It looks like Purdue University in Indiana has the canopy from a McDonnell-Douglas A-12 Avenger II, and they’ve put it up for auction. Only a few hours left, so if this is what you’ve been needing to finish that A-12 in the garage… here ya go.

Jet Fighter Canopy

Thought to be from the canceled McDonnell Douglas A-12 Avenger II project, this canopy was obtained through the acquisition of a trailer to which the canopy was mounted. This is a wiki link to the failed A-12 II project:

Included is the canopy as pictured and a small box of miscellaneous parts. The large plastic wrapped item visible in some of the pictures is not part of the canopy and is not included with this auction.

Bidders may inspect the property prior to bidding.

A North American Rockwell design from March of 1971 for a Phase B Shuttle design. The Orbiter and the External Tank are certainly recognizable, but the solid rocket boosters are here replaced with a single liquid propellant booster located underneath the external tank. Equipped with four uprated F-1 rockets engines, it had the same tank diameter as the S-IC stage from the Saturn V. The Orbiters engines would ignite after first stage separation.  With a gross liftoff weight of 5,274,000 pounds, payload was 40,000 pounds into polar orbit. Splashdown weight of the booster was 460,000 pounds.

A piece of concept art from McDonnell-Douglas showing an early design for the F-15.

The most obvious difference from the final design is the wholly different main wing planform. Almost as obvious is the pointier nose. Less obvious, at this stage the design had two fairly substantial ventral fins directly under the dorsal vertical stabilizers… and the engine nozzles were 2-dimensional vectoring nozzles much like those in use on the F-22.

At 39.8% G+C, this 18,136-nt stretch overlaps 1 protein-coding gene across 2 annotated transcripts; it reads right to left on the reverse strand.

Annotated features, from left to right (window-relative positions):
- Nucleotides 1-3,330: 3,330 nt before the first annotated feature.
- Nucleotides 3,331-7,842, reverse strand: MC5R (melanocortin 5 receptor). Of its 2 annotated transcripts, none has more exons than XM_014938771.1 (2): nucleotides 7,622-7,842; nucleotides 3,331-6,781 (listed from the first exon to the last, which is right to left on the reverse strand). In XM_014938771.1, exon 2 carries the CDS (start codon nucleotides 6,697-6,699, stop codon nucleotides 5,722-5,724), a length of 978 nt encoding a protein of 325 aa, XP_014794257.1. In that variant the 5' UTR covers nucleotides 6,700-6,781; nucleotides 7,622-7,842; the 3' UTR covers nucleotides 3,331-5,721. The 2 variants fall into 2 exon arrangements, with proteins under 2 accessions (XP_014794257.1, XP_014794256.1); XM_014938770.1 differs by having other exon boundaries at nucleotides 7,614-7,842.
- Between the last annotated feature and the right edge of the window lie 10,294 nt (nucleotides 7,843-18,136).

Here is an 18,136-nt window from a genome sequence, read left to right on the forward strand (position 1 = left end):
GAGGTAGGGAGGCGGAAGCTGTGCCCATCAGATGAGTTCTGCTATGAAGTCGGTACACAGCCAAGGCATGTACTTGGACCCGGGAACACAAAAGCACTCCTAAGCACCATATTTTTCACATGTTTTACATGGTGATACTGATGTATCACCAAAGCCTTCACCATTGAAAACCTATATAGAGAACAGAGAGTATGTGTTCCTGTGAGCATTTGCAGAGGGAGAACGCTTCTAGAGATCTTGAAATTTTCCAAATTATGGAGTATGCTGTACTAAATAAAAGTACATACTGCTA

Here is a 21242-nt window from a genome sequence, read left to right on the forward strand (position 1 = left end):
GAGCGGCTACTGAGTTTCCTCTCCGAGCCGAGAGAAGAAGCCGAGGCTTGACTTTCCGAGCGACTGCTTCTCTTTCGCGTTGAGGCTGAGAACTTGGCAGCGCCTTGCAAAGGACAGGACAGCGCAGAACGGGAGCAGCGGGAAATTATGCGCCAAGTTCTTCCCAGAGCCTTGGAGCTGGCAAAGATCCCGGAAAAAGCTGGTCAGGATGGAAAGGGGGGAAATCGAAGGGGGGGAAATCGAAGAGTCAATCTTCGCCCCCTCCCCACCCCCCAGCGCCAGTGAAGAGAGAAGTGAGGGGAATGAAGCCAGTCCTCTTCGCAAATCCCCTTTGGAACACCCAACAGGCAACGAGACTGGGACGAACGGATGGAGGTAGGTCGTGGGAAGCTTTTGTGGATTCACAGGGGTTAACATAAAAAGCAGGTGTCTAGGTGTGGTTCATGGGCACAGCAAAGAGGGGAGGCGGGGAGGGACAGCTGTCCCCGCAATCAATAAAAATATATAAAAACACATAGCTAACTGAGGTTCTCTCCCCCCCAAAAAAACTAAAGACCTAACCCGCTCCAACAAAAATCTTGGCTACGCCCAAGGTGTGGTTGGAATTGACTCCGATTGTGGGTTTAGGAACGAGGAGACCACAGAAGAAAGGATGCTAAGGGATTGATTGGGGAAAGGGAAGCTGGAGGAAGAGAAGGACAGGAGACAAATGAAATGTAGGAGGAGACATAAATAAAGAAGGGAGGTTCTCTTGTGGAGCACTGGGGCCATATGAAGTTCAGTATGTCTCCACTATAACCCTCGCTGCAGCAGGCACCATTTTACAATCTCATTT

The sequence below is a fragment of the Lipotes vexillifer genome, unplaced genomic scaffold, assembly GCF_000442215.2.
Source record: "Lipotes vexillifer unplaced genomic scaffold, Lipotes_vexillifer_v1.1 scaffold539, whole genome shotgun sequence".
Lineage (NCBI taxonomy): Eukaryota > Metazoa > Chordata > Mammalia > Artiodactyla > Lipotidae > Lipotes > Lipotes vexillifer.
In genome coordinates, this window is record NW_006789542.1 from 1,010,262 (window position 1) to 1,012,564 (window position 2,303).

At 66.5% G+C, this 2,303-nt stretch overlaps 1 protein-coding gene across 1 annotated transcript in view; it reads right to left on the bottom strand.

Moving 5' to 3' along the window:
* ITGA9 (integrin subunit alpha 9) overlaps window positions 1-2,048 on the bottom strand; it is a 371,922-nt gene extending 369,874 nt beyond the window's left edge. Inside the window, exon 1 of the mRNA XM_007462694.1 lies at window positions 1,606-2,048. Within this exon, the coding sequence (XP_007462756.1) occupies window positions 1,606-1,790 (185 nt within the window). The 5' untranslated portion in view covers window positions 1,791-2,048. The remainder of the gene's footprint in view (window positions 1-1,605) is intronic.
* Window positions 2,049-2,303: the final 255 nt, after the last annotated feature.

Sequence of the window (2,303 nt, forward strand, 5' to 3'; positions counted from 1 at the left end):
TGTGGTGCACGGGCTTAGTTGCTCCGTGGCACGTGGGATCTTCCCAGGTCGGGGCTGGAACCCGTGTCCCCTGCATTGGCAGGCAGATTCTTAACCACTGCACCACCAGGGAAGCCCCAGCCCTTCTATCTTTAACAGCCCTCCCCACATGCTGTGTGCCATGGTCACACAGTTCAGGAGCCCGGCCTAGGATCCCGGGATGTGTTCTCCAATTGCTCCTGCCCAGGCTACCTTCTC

Sitting next to the YF-23 at the US Air Force Museum in Dayton, OH (or at least it was a few years ago) is an example of the General Electric YF120. The YF120 was in competition with the Pratt & Whitney YF119; both the YF-23 and the YF120 lost their respective competitions. The YF120 was an advanced engine, capable of efficient operation at low speed as well as supersonic. As shown here, it was equipped with a vectoring nozzle providing pitch axis control. Thrust was around 35,000 pounds.

A photo of a display model of a Vought transport aircraft using the ADAM (Air Deflection And Modulation) system for vertical thrust. Note six small turbojets – two in the forward fuselage, four in wingtip pods – drive four large fans embedded in the wings. Process essentially the same as the V-460 design.

Thanks to Mark Nankivil.

Lockheed F-35B takeoff/landing tests on board the USS Wasp. Some pretty spiffy footage of vertical landings and short takeoffs… pay special attention to the effect of the jet blast on the water.

embedded by Embedded Video

YouTube Direkt


Passengers on plane from India to Birmingham forced into £20k whip-round for fuel after they’re told ‘pay up or you won’t get home’

Let me translate that from Brit-gibberish into good ol’ American:

Passengers, who had already paid their tickets for a flight from India to England, were forced to come up with £20,000 in cash in Vienna because their airline had not paid its bills. Without the cash, their 757 would not have been able to  get the fuel it needed. So the passengers were escorted off the plane into the airport to the nearby ATM’s to withdraw cash to pay up.

That’s a paddlin’.

Three basic liquid boosters for the Shuttle… a flyback booster based on the Saturn V first stage, a simple but heavy pressure-fed recoverable ballistic “lobber,” and ballistically recovered pressure-fed “strap on” boosters.

XCOR Aerospace and the Southwest Research Institute will award a research flight on board the XCOR Lynx suborbital spaceplane to one paid registrant at the Next-Generation Suborbital Researchers Conference. This conference will be held February 27-29, 2012, in Palo Alto, California.

The contest rules are HERE.

I bet these guys are going to be in the running:

Of course, they’d better keep an eye out for someone trying to game the system…

The “Lego” approach…

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